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Tuka v. United States

March 9, 2009

THOMAS D. TUKA, PETITIONER,
v.
UNITED STATES OF AMERICA, INTERNAL REVENUE SERVICE, AND MATTHEW P. DAVEY, SPECIAL AGENT, IRS, RESPONDENTS.



The opinion of the court was delivered by: Ambrose, Chief District Judge

OPINION

I. Background

Pro Se Petitioner, Thomas D. Tuka, filed Petition to Quash Internal Revenue Service Third Party Summons pursuant to 26 U.S.C. §7609(b)(2) wherein he sought to quash a third party administrative summons dated July 2, 2008, issued by the Internal Revenue Service ("IRS") to Citizens Bank. (Docket No. 1). In response, Respondents filed a Motion to Dismiss or Summarily Deny Petition to Quash Third-Party Summons and for Enforcement of Summons arguing, inter alia, that the Petition should be dismissed for lack of jurisdiction. (Docket No. 2, pp. 11-12). I granted Respondents' Motion to Dismiss (Docket No. 2), without prejudice.*fn1 (Docket No. 6). Petitioner was ordered to obtain the proper summons and serve it in accordance with Rule 4, which, according to Respondents, he did. (Docket No. 7-2, p. 1).

On December 23, 2008, Respondents filed another Motion to Dismiss or Summarily Deny Petition to Quash Third-Party Summons and for Enforcement of Summons. (Docket No. 7). Pro Se Petitioner was ordered to respond to the Motion to Dismiss by January 23, 2009. Pro Se Petitioner did not file a response to the Motion as ordered.

However, on February 2, 2009, Pro Se Petitioner, without leave of court, filed an Amended Petition to Quash IRS Third Party Summonses adding to his Petition another third party administrative summons dated January 21, 2009, issued by the Internal Revenue Service (IRS) to Parkvale Savings Bank. (Docket No. 8). Thereafter, on February 5, 2009, Petitioner filed a Motion for Leave to Amend his original Petition to Quash. (Docket No. 9). He also filed, albeit late, a Motion for Extension of Time to file his response to the Motion to Dismiss. (Docket No. 10). I granted the Motion for Extension of Time and ordered that Petitioner respond to the Motion to Dismiss by February 27, 2008. (Docket No. 18).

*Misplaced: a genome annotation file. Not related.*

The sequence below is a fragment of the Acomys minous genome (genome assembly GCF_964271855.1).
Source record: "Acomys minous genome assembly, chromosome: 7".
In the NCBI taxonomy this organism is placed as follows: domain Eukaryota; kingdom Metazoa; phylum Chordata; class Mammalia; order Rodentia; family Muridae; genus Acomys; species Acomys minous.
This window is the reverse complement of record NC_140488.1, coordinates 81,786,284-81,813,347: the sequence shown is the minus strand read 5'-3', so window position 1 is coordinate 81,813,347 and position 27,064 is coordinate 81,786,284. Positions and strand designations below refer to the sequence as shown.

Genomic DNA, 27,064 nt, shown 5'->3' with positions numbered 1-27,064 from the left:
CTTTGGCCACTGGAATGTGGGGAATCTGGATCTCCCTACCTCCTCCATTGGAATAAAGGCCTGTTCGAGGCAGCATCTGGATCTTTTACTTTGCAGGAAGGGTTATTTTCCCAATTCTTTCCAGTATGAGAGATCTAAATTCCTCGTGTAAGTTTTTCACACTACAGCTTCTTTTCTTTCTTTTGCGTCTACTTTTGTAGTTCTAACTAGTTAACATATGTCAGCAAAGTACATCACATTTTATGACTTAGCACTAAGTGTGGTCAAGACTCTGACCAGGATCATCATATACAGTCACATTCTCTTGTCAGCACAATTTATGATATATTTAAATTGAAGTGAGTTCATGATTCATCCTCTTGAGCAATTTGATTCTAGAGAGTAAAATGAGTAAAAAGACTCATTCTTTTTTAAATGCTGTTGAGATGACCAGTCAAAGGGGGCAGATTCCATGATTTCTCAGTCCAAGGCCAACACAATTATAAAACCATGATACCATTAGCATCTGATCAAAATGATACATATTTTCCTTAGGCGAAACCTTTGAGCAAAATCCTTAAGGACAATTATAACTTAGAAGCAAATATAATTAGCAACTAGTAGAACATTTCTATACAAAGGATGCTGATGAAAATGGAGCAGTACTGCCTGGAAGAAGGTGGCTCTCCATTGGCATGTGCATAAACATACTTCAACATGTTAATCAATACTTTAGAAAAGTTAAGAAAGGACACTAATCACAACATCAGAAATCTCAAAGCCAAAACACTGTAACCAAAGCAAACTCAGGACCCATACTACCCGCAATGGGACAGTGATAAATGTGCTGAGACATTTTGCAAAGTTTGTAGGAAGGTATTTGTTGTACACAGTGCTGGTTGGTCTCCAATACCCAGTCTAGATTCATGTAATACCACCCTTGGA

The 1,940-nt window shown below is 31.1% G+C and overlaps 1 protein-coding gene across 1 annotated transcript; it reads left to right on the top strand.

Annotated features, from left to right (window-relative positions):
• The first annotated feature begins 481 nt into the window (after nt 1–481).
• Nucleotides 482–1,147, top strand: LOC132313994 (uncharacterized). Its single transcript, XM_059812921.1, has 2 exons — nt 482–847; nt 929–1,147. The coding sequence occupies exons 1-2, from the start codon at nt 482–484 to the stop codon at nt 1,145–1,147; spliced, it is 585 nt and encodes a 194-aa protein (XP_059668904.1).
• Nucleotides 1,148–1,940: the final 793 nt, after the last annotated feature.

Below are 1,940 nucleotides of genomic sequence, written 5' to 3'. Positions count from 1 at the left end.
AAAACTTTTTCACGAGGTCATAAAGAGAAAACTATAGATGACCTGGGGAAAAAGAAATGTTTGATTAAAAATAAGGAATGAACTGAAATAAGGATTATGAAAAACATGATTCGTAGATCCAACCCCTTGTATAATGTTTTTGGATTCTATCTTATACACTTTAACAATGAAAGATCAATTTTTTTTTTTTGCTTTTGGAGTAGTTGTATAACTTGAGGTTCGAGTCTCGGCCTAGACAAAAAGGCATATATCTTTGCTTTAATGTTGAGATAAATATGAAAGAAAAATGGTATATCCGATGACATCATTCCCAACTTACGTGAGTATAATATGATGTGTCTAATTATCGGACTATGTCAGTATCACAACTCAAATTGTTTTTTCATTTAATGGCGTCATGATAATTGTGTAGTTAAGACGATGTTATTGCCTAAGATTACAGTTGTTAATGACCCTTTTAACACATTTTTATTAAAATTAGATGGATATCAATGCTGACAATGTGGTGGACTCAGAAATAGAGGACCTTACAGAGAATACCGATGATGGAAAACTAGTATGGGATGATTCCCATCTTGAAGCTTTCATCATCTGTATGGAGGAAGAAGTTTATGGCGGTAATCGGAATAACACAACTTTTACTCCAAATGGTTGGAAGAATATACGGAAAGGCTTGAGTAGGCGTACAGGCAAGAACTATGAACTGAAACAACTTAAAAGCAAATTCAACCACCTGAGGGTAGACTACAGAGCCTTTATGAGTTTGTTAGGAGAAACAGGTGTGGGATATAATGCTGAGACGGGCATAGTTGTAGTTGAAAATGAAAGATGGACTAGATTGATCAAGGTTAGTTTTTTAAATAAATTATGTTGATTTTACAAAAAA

To date, however, Petitioner has not filed a response to the Motion to Dismiss (Docket No. 7), nor has he requested a further extension. The arguments within the Motion to Dismiss (Docket No. 7) are virtually the same arguments contained within the initial Motion to Dismiss (Docket No. 2).*fn2 Petitioner responded to the initial Motion to Dismiss. (Docket No. 4-2). Therefore, I will consider Petitioner's Brief in Opposition to the initial Motion to Dismiss in ruling upon Respondents' Motion to Dismiss at Docket No. 7. As a result, the original Petition to Quash (Docket No. 1), the Motions to Dismiss the Petition to Quash (Docket Nos. 2 and 7), and the Motion for Leave to Amend Petition to Quash (Docket No. 9) are ripe for review.

II. Petition to Quash and Motions to Dismiss